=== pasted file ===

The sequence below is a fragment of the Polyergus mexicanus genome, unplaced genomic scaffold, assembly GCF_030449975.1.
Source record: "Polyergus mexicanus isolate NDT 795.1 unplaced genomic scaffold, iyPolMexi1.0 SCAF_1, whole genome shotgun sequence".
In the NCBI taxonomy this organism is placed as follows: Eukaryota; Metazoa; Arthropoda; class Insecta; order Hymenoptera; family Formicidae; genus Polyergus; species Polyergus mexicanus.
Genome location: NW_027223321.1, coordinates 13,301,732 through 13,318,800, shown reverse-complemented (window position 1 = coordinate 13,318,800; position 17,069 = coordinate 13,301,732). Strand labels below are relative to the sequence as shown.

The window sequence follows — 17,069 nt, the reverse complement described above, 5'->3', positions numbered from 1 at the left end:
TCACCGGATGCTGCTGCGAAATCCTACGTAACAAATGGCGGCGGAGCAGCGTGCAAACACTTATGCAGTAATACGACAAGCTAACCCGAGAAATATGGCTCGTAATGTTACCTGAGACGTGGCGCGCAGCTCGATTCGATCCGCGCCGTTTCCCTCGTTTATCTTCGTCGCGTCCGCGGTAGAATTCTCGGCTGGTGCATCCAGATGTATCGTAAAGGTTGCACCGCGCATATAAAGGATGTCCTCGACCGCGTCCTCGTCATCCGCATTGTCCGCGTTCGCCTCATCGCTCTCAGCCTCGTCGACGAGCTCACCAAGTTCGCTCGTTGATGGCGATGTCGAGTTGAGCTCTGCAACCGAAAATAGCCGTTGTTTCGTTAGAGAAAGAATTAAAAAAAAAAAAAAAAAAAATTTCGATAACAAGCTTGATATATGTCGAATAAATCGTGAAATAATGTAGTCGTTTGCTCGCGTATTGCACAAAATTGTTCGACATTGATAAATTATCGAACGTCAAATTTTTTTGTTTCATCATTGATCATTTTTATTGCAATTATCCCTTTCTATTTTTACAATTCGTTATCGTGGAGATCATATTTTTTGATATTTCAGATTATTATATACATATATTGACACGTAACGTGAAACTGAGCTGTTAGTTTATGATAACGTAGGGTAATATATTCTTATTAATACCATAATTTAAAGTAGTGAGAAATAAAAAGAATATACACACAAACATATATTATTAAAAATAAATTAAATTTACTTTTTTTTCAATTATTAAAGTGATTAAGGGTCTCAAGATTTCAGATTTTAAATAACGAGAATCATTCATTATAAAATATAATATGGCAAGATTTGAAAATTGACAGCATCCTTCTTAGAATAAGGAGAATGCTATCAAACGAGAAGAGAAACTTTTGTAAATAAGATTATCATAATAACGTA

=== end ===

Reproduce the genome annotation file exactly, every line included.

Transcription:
The sequence below is a fragment of the Polyergus mexicanus genome, unplaced genomic scaffold, assembly GCF_030449975.1.
Source record: "Polyergus mexicanus isolate NDT 795.1 unplaced genomic scaffold, iyPolMexi1.0 SCAF_1, whole genome shotgun sequence".
In the NCBI taxonomy this organism is placed as follows: Eukaryota; Metazoa; Arthropoda; class Insecta; order Hymenoptera; family Formicidae; genus Polyergus; species Polyergus mexicanus.
Genome location: NW_027223321.1, coordinates 13,301,732 through 13,318,800, shown reverse-complemented (window position 1 = coordinate 13,318,800; position 17,069 = coordinate 13,301,732). Strand labels below are relative to the sequence as shown.

The window sequence follows — 17,069 nt, the reverse complement described above, 5'->3', positions numbered from 1 at the left end:
TCACCGGATGCTGCTGCGAAATCCTACGTAACAAATGGCGGCGGAGCAGCGTGCAAACACTTATGCAGTAATACGACAAGCTAACCCGAGAAATATGGCTCGTAATGTTACCTGAGACGTGGCGCGCAGCTCGATTCGATCCGCGCCGTTTCCCTCGTTTATCTTCGTCGCGTCCGCGGTAGAATTCTCGGCTGGTGCATCCAGATGTATCGTAAAGGTTGCACCGCGCATATAAAGGATGTCCTCGACCGCGTCCTCGTCATCCGCATTGTCCGCGTTCGCCTCATCGCTCTCAGCCTCGTCGACGAGCTCACCAAGTTCGCTCGTTGATGGCGATGTCGAGTTGAGCTCTGCAACCGAAAATAGCCGTTGTTTCGTTAGAGAAAGAATTAAAAAAAAAAAAAAAAAAAATTTCGATAACAAGCTTGATATATGTCGAATAAATCGTGAAATAATGTAGTCGTTTGCTCGCGTATTGCACAAAATTGTTCGACATTGATAAATTATCGAACGTCAAATTTTTTTGTTTCATCATTGATCATTTTTATTGCAATTATCCCTTTCTATTTTTACAATTCGTTATCGTGGAGATCATATTTTTTGATATTTCAGATTATTATATACATATATTGACACGTAACGTGAAACTGAGCTGTTAGTTTATGATAACGTAGGGTAATATATTCTTATTAATACCATAATTTAAAGTAGTGAGAAATAAAAAGAATATACACACAAACATATATTATTAAAAATAAATTAAATTTACTTTTTTTTCAATTATTAAAGTGATTAAGGGTCTCAAGATTTCAGATTTTAAATAACGAGAATCATTCATTATAAAATATAATATGGCAAGATTTGAAAATTGACAGCATCCTTCTTAGAATAAGGAGAATGCTATCAAACGAGAAGAGAAACTTTTGTAAATAAGATTATCATAATAACGTA